Where the Solstice Coupe GXP really shines is on country back roads. Twists and turns are so easily carved you just may forget you’ve passed through a set of curves at all.

Undoubtedly the Solstice Coupe GXP has a predisposition for speed. So well balanced – it’s easy to chug along well over the speed limit and be none the wiser without a look down at the speedometer. However, for those looking for an even bigger rush- GM Performance Parts sells a fully factory backed stage 2 upgrade kit- “boosting” the engine’s output to 290-horsepower.

Design Execution, Appearance, Fit & Finish

AutoInsane Road Test: 2009 Pontiac Solstice Coupe GXP

We knew we loved the fast back styling the minute we laid eyes on it. What we didn’t expect was how much others would love it. Anytime we drove into town the stares from fellow drivers and people on the sidewalks just wouldn’t quit. Maybe it’s the hint of Lotus Elise in the front end or perhaps the Viper-like rear canopy. It could also just be that no-one had ever seen a Solstice Coupe before.  Either way the attention was measurable.

Side by side with it’s convertible counterpart, the Coupe has a much more exotic look about it.  The relatively large 18-inch polished aluminum wheels fit the body with a concept car like look.

Audio, Electronics, & Technology

AutoInsane Road Test: 2009 Pontiac Solstice Coupe GXP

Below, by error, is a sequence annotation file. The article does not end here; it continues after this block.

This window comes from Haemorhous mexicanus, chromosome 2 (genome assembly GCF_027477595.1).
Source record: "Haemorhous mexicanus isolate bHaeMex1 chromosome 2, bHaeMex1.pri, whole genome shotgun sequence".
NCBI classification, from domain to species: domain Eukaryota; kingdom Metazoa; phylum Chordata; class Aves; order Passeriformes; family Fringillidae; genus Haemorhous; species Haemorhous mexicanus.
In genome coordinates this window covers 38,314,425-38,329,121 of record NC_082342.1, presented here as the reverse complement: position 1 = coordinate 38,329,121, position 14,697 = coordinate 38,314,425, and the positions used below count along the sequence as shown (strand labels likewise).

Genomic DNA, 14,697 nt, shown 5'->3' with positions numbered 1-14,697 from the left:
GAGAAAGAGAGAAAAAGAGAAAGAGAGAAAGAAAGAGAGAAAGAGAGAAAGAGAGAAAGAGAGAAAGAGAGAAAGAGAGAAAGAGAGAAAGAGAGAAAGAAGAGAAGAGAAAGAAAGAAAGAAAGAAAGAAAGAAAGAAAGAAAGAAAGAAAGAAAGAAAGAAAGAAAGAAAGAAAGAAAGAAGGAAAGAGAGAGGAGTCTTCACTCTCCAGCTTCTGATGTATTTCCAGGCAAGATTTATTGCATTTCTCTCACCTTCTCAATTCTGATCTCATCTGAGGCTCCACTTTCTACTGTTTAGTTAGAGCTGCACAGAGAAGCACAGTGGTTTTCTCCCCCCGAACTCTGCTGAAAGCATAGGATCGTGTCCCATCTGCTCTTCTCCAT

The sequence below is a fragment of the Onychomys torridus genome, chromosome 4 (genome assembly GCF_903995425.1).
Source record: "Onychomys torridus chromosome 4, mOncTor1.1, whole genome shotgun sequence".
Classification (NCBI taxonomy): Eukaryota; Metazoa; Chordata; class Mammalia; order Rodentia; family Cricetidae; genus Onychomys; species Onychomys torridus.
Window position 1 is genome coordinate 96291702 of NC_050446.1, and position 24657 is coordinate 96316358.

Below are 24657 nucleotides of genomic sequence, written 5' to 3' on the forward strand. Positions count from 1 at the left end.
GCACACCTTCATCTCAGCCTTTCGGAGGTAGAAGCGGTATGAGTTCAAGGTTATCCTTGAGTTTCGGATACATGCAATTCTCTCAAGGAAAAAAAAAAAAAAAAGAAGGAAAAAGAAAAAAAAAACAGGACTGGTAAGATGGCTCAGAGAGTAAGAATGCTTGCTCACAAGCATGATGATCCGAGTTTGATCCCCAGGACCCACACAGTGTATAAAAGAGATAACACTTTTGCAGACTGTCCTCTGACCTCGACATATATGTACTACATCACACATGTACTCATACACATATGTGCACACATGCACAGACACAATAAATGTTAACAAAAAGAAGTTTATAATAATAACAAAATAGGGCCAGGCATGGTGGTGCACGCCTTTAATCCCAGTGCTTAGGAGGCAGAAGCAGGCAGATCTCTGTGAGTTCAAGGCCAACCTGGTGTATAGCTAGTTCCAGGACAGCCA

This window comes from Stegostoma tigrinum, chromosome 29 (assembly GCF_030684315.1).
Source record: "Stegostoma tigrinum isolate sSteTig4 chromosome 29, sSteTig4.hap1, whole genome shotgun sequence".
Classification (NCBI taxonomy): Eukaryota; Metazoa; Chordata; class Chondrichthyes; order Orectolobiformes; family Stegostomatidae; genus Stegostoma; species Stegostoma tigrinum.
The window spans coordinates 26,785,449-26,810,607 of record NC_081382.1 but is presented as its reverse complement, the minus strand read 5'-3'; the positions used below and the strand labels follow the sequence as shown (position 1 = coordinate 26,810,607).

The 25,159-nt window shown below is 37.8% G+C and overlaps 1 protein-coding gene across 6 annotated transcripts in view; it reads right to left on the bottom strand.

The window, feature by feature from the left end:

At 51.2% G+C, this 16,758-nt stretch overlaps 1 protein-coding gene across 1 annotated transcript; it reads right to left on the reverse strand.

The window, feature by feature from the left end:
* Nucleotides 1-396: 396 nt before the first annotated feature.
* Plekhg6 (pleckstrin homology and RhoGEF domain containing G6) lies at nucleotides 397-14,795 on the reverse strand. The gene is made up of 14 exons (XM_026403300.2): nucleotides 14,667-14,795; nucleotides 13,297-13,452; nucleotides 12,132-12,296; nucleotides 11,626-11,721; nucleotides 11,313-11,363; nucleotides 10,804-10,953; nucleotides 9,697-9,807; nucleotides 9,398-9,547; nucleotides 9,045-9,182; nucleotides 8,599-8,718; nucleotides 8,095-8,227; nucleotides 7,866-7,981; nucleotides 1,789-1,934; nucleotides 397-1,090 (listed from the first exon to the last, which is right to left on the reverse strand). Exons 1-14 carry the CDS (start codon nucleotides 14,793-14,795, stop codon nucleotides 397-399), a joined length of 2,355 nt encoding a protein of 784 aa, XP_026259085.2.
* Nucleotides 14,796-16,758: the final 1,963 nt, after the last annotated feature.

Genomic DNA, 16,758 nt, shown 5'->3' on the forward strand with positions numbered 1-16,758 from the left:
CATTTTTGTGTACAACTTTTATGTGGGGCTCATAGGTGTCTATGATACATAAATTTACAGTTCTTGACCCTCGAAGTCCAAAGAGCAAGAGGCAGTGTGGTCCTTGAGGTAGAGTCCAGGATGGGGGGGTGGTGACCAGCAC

GM hasn’t forgotten about the other small touches that make a car pleasurable to drive.  The optional Monsoon stereo system our Coupe GXP came equipped with had the also optional USB interface. We found no troubles plugging in an iPod, however audio quality from a USB thumb-disk was clipped and filled with sound artifacts. The system recognizes MP3 CD-Rs, has an aux port, and features XM Radio.  Overall sound quality from the “high performance” system was indeed very good.

A typical GM driver information center can be found in the gauge cluster and displays a volume of information. Odometers, trip-odometers, coolant temperature, stopwatch, tire-pressures and other standard fare readouts that didn’t make it into a dedicated needle gauge are all there. We particularly liked the boost readout (as seen above).

Comfort & Ergonomics

AutoInsane Road Test: 2009 Pontiac Solstice Coupe GXP

As you could probably guess- comfort and ergonomics are not the Solstice’s strong suits. Our standard complaints, knee and shoulder room, storage space, and seating position are all par for the course in this segment. It’s not to say you couldn’t make a daily driver out of the Coupe GXP but you wouldn’t see us doing it.

Perhaps the most frustrating aspect of the whole car is one of it’s best attributes- the targa top. Just like with a Corvette, the whole center roof section is removable for open air motoring. Driving around with the top off on a cool evening was the most enjoyable part of our whole week with the GXP. The unfortunate omission of a space to store the top in-vehicle also made it the most frustrating. Any chance of rain meant we had to leave the top in place, lest we be caught in a downpour with our only protection sitting in the garage. Pontiac makes a temporary cloth top for those exact situations but our tester didn’t have it.